Watch out, gents. Fantasy Football is a ladies game now!

My wife is an avid fantasy football nut. I’m not talking about a woman who plays fantasy football. No, her entire Sunday is ruined if her team underperforms.

I have played in fantasy football leagues for close to 20 years, so to say I haven’t played in a league or two with a female in it would be a flat out lie. But today, it is a different game. Not only are there female-only fantasy football leagues, women are winning co-ed leagues with ease. I talk shop with Dan and Loraine — a couple in the same fantasy football league — weekly, and quite honestly, Loraine probably has one of the sicker keeper fantasy teams I have ever seen.

I decided it was time to see what makes these ladies tick, so I sat down with four of the most competitive female fantasy footballers I know in today’s random thoughts.


It’s funny. I can’t tell you how many people tell The Wifeyiac she is only good at fantasy football because of me. I help her with her draft, they will say. I sneak her insight into hot pickups, they will tell her.

Well, to them, I will tell you this. The Wifeyiac is in one of my leagues. I have never, nor will I ever, give her fantasy advice. Especially after she beat me last season. And now seemingly hosed me on a trade this season. No, I’m not bitter at all.

“A girl can easily know as much about football as a boy,” my friend Courtney said, who is currently in first or second place in both of her leagues, one in which she is THE ONLY female. “If I hear one more person say my boyfriend drafted my team or try and give him credit when I win I will scream.

It sucks because there is always that doubt people have in you. You always start at a disadvantage and if you do well then it’s because someone had to help you but if you do poorly then it’s because you’re a girl. You have to be able to talk the talk for sure in order for people to start to see you on their level.” 

“Girls get the reputation of not really knowing what’s going on in sports other than touchdowns are good, interceptions are bad, and players’ butts look awesome in their uniforms,” Laura said. “That’s a really stupid reputation, but I think it’s why people are surprised when there are female only leagues.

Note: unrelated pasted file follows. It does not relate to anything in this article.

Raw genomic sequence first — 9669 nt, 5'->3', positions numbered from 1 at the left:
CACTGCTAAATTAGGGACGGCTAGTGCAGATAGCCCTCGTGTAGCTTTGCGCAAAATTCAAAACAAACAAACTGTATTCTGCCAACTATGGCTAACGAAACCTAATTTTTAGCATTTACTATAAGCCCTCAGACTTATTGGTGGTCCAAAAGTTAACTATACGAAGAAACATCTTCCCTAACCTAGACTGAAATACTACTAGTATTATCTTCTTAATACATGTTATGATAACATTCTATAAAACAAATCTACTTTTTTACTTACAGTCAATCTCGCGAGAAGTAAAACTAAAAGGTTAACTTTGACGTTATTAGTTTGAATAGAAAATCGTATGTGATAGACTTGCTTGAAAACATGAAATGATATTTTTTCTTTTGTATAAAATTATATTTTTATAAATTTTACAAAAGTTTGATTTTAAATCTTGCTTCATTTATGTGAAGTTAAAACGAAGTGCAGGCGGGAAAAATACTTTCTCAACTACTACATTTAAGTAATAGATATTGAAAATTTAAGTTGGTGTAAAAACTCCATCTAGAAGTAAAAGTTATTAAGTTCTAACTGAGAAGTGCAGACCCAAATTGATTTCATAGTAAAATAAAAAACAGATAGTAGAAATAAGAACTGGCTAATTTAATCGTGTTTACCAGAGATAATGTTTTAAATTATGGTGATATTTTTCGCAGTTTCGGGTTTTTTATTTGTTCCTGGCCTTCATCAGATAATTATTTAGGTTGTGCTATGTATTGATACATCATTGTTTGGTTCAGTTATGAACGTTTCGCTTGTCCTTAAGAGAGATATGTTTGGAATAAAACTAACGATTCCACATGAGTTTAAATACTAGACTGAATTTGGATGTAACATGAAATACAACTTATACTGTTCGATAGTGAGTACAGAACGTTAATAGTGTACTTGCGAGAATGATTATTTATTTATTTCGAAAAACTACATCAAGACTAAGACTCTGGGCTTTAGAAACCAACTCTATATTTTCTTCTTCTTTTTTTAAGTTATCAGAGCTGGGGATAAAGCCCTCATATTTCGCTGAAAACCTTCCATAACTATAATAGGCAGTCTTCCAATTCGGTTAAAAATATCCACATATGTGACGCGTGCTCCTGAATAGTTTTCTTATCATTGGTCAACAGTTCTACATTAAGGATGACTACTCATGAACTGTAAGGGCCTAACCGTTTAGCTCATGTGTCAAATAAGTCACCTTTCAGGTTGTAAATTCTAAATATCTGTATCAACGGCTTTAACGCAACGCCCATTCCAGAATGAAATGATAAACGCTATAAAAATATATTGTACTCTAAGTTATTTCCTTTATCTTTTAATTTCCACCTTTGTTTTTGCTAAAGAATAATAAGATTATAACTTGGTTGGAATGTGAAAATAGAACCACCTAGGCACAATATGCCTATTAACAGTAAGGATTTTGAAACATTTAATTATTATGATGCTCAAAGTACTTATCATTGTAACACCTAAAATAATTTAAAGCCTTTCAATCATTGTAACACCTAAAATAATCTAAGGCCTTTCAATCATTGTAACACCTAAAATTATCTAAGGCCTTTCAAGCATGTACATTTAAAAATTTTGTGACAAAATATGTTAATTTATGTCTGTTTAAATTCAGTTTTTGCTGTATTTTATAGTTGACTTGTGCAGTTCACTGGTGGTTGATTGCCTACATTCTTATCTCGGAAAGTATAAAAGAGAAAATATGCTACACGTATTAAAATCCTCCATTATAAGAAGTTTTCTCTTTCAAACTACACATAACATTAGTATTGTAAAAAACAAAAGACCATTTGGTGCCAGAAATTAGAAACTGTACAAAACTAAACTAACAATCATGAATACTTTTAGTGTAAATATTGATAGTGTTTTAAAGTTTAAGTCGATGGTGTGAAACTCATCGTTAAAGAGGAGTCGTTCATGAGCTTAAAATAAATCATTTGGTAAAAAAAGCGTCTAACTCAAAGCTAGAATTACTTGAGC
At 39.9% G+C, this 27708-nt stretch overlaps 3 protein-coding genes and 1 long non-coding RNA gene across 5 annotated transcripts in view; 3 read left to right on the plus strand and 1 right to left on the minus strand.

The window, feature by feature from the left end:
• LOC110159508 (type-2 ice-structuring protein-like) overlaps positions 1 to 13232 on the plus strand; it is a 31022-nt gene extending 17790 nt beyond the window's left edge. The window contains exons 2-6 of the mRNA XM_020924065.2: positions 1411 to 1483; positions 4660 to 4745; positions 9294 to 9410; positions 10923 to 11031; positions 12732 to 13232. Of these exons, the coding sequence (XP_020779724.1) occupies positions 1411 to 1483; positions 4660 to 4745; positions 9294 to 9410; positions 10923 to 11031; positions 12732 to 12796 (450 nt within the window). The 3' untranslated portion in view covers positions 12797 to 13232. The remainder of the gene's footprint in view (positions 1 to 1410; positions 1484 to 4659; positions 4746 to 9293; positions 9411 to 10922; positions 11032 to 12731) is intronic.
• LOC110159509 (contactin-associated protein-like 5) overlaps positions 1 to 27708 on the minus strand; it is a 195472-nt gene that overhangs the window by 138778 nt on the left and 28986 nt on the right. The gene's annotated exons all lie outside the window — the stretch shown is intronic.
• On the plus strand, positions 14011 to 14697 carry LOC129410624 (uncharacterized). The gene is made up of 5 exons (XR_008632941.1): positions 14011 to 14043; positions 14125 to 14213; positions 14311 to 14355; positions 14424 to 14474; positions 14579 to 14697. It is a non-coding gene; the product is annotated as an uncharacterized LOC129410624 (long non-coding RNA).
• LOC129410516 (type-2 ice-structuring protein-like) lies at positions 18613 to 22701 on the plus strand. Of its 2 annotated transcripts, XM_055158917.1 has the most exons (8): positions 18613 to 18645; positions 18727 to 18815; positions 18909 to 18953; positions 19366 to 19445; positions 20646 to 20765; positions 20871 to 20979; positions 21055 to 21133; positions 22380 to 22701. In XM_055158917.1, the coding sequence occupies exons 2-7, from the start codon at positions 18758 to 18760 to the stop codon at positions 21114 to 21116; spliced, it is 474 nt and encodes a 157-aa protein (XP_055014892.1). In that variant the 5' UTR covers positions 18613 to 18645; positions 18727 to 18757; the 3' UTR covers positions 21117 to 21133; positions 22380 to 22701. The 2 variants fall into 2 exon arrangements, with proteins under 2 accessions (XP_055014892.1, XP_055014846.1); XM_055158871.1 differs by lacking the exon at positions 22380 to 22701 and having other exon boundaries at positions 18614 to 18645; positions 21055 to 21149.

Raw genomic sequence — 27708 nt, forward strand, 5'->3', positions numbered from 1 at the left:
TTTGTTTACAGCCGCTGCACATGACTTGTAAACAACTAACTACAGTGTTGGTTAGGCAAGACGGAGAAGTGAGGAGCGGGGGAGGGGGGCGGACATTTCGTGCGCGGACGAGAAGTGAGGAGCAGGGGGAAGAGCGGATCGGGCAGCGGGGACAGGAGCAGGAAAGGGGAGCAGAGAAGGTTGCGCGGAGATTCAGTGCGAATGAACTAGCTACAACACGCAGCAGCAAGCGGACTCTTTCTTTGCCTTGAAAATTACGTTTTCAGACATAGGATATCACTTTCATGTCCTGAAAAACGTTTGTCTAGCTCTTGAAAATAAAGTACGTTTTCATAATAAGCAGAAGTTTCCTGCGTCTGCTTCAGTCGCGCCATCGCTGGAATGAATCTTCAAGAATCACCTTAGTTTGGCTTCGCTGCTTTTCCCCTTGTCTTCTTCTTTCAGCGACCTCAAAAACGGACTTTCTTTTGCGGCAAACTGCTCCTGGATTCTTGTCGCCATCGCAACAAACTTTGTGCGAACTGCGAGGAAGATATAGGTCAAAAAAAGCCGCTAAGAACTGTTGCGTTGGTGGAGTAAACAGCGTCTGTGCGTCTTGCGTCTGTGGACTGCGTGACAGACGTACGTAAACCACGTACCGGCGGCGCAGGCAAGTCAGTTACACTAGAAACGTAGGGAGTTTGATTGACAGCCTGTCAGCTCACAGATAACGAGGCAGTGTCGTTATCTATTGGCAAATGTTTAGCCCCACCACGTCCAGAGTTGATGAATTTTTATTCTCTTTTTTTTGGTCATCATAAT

Any time girls start to do something that used to be male only, it gets attention. My sister has been in a league with her husband and his fraternity brothers for years and she’s the only girl allowed in (and has won more than once). People are often surprised and impressed by her doing well, but she’s been playing as long as the boys- it’s unfair to her that people are surprised simply because she’s female.”

“It’s the whole reason I got into fantasy football,” The Wifeyiac explained, “to prove that women can hang when it comes to sports knowledge. I always am wearing sports gear — whether it’s a jersey, a hoodie, or a winter hat — and men would always give me a hard time when I said the words I love football.

They would go all macho and start with a 20 questions game, as if naming five quarterbacks was a challenge. You want me to name you the tight ends in the league, too? How about the best cornerbacks? Wait, are you talking about now or those that have retired? So, I decided to play fantasy to shut up all these meatheads that think fantasy sports are a mens’ world. The easiest way to do that is to beat them at their own game.”


Fantasy football is how I got to know my wife. I had guest bartended at the bar she worked at four years ago and was briefly introduced to her, and after that, Benny Smalls and I went up there EVERY Sunday.

“It was one of the best decision I made,” the Wifeyiac explained, “because I met my husband simply by dropping some fantasy football chat. I’m pretty sure it made me have the edge over any other of his dating options.” (side note: this was 2012, and she constantly told me how bad my team was that would eventually hoist the Nitro Trophy… but I didn’t care).

After a season of sitting and watching fantasy football at her bar, she asked me how to play. I gave her a tutorial that discussed strategy, you know things like taking a running back first, or what to do if you take a wide receiver first, or if you draft a kicker before the 15th round you are wasting a draft pick. I explained to her to look for injuries and players that were constantly missing games over the years because of injuries. But I also told her I would never tell her who to draft, or once the season started, I would never help her with her roster in any way, including which free agents would help her team. To this day, I never have.

That first season in an all-boys league, she made the playoffs and would lose in the semi-finals, finishing third… and she was PISSED (I knew I had found the right woman right there). The following season she joined on with Kid Robot, Saucy T, Nomi the Greek, The Englishman, Mark.9 the Game, Jaybird, and myself in our Brookhaven League, and she made the playoffs. She also started her own FFFL (Female Fantasy Football League).

You really think my wife doesn't like sports?!?!?!
You really think my wife doesn’t like sports?!?!?!